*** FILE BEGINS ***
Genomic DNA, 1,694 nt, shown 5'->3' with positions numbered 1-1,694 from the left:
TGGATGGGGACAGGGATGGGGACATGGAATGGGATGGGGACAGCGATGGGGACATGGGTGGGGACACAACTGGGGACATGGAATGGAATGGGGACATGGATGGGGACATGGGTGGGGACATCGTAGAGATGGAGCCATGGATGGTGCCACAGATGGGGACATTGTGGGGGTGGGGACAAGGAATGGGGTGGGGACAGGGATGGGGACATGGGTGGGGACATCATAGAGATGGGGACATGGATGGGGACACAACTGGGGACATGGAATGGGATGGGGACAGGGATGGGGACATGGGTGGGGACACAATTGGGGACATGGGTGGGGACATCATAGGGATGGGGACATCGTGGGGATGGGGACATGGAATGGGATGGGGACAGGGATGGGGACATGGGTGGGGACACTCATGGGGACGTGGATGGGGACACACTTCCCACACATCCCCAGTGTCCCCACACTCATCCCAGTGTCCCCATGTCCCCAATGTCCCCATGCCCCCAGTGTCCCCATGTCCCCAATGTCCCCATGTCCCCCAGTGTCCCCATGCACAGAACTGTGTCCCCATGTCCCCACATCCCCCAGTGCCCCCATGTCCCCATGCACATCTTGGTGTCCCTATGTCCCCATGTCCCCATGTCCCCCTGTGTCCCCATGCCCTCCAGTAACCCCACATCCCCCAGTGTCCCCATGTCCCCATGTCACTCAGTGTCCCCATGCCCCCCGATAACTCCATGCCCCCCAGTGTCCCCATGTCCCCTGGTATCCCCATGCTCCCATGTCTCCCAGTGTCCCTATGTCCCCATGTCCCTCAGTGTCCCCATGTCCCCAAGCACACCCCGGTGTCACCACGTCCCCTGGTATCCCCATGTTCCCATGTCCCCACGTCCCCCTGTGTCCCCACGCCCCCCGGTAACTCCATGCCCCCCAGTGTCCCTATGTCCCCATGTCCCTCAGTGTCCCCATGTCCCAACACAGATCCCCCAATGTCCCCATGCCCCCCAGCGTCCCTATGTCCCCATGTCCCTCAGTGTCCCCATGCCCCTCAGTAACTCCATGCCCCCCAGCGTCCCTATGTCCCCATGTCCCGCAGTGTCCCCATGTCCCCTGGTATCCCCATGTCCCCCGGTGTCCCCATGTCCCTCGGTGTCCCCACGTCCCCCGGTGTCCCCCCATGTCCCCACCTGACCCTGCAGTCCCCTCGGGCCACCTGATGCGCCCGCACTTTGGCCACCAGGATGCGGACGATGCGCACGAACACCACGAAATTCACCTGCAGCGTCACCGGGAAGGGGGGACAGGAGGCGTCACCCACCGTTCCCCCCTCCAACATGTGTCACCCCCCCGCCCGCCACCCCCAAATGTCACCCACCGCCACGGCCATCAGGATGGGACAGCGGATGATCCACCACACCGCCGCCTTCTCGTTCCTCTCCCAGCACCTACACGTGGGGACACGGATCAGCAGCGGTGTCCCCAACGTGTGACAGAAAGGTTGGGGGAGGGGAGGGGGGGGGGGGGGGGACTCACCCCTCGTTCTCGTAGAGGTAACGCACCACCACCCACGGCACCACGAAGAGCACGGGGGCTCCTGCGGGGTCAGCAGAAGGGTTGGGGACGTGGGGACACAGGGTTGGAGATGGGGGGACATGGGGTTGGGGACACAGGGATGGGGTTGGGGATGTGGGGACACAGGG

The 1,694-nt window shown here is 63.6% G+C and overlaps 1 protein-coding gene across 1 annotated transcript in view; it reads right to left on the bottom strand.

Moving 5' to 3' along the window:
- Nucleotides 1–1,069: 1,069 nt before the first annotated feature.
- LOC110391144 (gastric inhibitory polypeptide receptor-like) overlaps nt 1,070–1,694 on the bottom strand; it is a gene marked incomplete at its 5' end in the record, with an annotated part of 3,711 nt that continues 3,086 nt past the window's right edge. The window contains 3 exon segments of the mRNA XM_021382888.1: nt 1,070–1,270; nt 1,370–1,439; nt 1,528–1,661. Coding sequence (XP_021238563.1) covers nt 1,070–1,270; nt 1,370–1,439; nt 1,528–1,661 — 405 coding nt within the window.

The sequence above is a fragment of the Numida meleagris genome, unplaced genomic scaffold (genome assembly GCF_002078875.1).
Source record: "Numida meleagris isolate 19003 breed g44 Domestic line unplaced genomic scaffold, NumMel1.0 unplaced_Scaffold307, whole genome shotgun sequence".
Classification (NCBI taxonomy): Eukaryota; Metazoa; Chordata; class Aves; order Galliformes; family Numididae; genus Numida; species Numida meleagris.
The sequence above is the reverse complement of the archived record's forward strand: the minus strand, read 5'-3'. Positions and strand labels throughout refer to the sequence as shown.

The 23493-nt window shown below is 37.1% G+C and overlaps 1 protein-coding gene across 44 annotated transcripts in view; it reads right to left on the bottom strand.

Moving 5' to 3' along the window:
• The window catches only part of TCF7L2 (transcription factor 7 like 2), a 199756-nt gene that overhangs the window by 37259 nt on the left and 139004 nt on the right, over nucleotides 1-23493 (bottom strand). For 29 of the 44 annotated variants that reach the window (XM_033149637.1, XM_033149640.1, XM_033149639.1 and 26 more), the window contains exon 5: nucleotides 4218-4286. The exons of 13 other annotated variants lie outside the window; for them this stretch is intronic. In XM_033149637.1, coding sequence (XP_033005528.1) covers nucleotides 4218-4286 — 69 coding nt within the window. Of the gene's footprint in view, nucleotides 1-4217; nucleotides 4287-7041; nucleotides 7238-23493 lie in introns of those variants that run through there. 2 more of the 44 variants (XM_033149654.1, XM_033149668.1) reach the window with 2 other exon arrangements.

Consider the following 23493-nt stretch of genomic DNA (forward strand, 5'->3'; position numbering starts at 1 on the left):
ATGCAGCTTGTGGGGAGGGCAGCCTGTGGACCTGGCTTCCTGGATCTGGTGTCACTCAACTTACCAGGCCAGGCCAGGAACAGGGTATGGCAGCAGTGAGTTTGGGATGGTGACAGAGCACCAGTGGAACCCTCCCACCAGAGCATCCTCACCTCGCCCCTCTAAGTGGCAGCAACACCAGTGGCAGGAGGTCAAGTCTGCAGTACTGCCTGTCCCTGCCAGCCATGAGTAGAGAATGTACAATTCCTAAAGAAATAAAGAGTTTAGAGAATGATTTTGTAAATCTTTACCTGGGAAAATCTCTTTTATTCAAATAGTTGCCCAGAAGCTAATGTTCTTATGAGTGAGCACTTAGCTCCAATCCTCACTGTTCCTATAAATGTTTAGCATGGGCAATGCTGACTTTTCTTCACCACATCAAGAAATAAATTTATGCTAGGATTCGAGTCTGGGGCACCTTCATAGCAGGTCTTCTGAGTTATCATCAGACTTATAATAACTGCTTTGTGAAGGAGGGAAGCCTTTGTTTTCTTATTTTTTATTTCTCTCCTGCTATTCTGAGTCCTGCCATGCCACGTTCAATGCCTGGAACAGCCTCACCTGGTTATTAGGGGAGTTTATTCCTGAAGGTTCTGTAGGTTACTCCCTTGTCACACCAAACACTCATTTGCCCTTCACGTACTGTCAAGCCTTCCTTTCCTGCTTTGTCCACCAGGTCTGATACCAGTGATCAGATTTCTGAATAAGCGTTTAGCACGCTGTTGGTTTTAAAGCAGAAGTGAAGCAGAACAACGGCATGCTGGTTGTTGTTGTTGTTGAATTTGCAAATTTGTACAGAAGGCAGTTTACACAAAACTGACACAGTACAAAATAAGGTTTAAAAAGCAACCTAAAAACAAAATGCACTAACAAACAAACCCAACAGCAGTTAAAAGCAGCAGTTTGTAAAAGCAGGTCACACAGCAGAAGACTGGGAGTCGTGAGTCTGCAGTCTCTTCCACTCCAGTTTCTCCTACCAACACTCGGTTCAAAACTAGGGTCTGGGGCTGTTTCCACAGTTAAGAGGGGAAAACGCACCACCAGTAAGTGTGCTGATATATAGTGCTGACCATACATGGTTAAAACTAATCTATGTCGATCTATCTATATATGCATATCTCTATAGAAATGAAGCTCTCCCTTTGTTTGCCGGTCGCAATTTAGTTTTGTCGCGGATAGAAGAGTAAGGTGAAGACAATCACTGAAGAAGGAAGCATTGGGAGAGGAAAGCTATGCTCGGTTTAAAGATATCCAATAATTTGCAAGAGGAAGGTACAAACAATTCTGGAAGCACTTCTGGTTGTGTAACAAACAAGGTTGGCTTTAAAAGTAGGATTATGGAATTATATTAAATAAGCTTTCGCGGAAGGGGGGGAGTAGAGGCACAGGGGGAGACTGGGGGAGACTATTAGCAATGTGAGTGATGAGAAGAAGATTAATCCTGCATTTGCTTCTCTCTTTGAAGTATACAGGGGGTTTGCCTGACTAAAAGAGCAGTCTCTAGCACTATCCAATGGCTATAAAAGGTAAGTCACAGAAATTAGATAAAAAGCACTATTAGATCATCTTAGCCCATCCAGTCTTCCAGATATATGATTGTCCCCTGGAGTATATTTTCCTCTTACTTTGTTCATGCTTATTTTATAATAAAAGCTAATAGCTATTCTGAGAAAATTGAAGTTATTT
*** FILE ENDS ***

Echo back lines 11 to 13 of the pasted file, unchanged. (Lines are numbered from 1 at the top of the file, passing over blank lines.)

The 23493-nt window shown below is 37.1% G+C and overlaps 1 protein-coding gene across 44 annotated transcripts in view; it reads right to left on the bottom strand.

Moving 5' to 3' along the window:
• The window catches only part of TCF7L2 (transcription factor 7 like 2), a 199756-nt gene that overhangs the window by 37259 nt on the left and 139004 nt on the right, over nucleotides 1-23493 (bottom strand). For 29 of the 44 annotated variants that reach the window (XM_033149637.1, XM_033149640.1, XM_033149639.1 and 26 more), the window contains exon 5: nucleotides 4218-4286. The exons of 13 other annotated variants lie outside the window; for them this stretch is intronic. In XM_033149637.1, coding sequence (XP_033005528.1) covers nucleotides 4218-4286 — 69 coding nt within the window. Of the gene's footprint in view, nucleotides 1-4217; nucleotides 4287-7041; nucleotides 7238-23493 lie in introns of those variants that run through there. 2 more of the 44 variants (XM_033149654.1, XM_033149668.1) reach the window with 2 other exon arrangements.